A 1.3 percent increase in visitors to Hawaii in July marked the first monthly increase recorded since February 2008, state tourism officials said Wednesday.
Nonetheless, visitor spending declined, because the 621,590 travelers who arrived by air spent less — $150 per person, down from $176 per person in July 2008, according to the Hawaii Tourism Authority.
The U.S. West led the top four visitor markets, with air arrivals rising for the third consecutive month, up 7.7 percent from July of last year. Air arrivals from U.S. East were down slightly.
Despite a spike in visitor arrivals surrounding the mid-July visit of Japan's Emperor Akihito and Empress Michiko, Japanese air arrivals ended the month down 9.2 percent. Arrivals by air from Canada were 3.5 percent lower compared to July 2008.
"Continued growth in arrivals from U.S. West benefited all islands in July," State Tourism Liaison Marsha Wienert said. "Increased arrivals reflect the attractive pricing being offered by Hawaii hotels, travel partners and other visitor industry businesses, which is stimulating travel. However, the byproduct of this aggressive pricing is reduced visitor spending.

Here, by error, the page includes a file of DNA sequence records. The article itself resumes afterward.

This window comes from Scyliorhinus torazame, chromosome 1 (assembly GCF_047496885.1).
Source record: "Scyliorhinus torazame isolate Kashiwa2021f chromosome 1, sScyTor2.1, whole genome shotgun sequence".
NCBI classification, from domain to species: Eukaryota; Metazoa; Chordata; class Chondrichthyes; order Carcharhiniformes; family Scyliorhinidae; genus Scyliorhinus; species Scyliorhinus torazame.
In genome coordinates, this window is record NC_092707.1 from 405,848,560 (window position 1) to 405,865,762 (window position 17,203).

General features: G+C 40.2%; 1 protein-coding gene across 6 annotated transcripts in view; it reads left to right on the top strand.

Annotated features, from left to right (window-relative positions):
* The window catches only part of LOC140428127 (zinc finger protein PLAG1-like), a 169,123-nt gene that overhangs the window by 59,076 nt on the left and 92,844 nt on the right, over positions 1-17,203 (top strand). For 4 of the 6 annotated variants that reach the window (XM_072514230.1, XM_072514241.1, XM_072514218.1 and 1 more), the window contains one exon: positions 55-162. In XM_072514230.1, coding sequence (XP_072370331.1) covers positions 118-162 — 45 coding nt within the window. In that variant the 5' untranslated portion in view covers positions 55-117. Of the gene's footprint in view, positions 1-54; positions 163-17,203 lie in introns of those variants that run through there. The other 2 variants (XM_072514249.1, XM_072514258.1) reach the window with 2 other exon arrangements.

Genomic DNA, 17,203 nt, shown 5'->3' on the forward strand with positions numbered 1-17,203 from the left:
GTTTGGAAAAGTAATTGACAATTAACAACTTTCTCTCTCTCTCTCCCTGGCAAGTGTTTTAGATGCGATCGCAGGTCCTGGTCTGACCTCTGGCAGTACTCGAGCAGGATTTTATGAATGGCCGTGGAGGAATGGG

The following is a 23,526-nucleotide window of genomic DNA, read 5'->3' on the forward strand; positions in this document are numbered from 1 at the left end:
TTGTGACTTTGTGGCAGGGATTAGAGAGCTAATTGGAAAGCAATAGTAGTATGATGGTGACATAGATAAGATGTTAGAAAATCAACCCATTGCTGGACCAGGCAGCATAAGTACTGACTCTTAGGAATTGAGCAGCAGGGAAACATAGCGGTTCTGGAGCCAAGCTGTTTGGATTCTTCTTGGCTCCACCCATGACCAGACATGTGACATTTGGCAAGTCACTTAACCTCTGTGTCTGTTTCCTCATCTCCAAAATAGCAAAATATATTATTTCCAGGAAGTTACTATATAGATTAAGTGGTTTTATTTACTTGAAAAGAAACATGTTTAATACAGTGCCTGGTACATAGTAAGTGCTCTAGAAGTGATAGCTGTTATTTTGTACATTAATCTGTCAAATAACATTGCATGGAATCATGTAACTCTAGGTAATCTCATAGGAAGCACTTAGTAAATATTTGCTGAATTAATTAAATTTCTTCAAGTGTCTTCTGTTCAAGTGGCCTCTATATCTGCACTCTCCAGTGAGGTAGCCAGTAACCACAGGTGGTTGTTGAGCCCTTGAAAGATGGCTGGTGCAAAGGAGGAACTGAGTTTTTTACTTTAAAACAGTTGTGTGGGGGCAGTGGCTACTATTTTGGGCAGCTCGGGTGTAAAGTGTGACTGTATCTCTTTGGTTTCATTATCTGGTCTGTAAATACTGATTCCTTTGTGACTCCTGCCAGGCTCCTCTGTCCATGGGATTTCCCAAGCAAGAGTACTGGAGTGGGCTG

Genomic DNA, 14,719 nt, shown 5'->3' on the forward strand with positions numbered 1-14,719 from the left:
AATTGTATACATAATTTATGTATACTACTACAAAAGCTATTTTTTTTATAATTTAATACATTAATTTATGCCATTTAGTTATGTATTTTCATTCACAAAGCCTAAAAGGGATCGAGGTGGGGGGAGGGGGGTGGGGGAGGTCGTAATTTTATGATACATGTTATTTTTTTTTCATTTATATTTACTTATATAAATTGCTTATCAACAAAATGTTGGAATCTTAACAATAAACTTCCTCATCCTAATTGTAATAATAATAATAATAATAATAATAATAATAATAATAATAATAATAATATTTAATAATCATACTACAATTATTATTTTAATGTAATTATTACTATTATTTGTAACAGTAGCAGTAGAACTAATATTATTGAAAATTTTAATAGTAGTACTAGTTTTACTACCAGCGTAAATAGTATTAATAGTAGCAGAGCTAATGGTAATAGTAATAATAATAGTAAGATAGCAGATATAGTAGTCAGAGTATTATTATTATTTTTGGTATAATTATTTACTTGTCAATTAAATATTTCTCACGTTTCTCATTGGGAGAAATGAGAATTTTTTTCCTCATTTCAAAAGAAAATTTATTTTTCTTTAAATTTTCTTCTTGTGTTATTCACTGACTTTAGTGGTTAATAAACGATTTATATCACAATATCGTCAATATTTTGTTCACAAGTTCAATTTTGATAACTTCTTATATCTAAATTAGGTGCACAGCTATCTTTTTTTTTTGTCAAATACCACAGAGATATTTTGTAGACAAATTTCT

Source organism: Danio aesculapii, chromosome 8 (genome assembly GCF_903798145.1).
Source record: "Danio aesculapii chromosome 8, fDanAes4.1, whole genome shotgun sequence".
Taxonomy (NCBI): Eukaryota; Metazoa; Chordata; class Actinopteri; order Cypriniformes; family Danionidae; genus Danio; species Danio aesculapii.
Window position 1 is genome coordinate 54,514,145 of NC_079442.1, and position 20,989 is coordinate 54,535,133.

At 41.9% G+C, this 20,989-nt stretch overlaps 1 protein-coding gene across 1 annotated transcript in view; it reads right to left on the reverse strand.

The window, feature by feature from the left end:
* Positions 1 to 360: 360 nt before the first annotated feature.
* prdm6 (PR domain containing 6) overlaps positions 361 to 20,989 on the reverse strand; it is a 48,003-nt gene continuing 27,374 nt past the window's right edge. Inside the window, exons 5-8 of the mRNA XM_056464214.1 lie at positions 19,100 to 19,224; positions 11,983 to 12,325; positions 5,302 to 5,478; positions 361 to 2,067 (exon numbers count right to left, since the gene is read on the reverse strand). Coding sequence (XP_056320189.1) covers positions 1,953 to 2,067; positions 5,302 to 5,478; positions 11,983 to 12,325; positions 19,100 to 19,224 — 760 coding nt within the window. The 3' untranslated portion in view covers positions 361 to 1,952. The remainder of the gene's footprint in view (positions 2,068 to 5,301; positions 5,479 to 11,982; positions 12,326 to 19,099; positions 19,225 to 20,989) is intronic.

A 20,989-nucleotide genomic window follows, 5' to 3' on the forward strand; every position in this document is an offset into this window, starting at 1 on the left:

"Per person per day spending year-to-date, through July, has not only decreased in lodging but food and beverage, entertainment and recreation, and shopping are also victims of decreased visitor spending," she said. "However, transportation, primarily for inter-island travel and rental car purchases, increased in all market segments except Japan.
"Moving forward, tourism's recovery cannot be measured by arrivals, but relies on increased spending by our visitors."
HTA President and Chief Executive Mike McCartney said he was encouraged by the increase in arrivals from Hawaii's biggest market, U.S. West, for the third consecutive month, and was optimistic that the trend will continue with aggressive marketing efforts planned for the fall.
"We are also putting a lot of marketing resources toward the high-spending Japan market where we are seeing an increase in independent travelers," he said.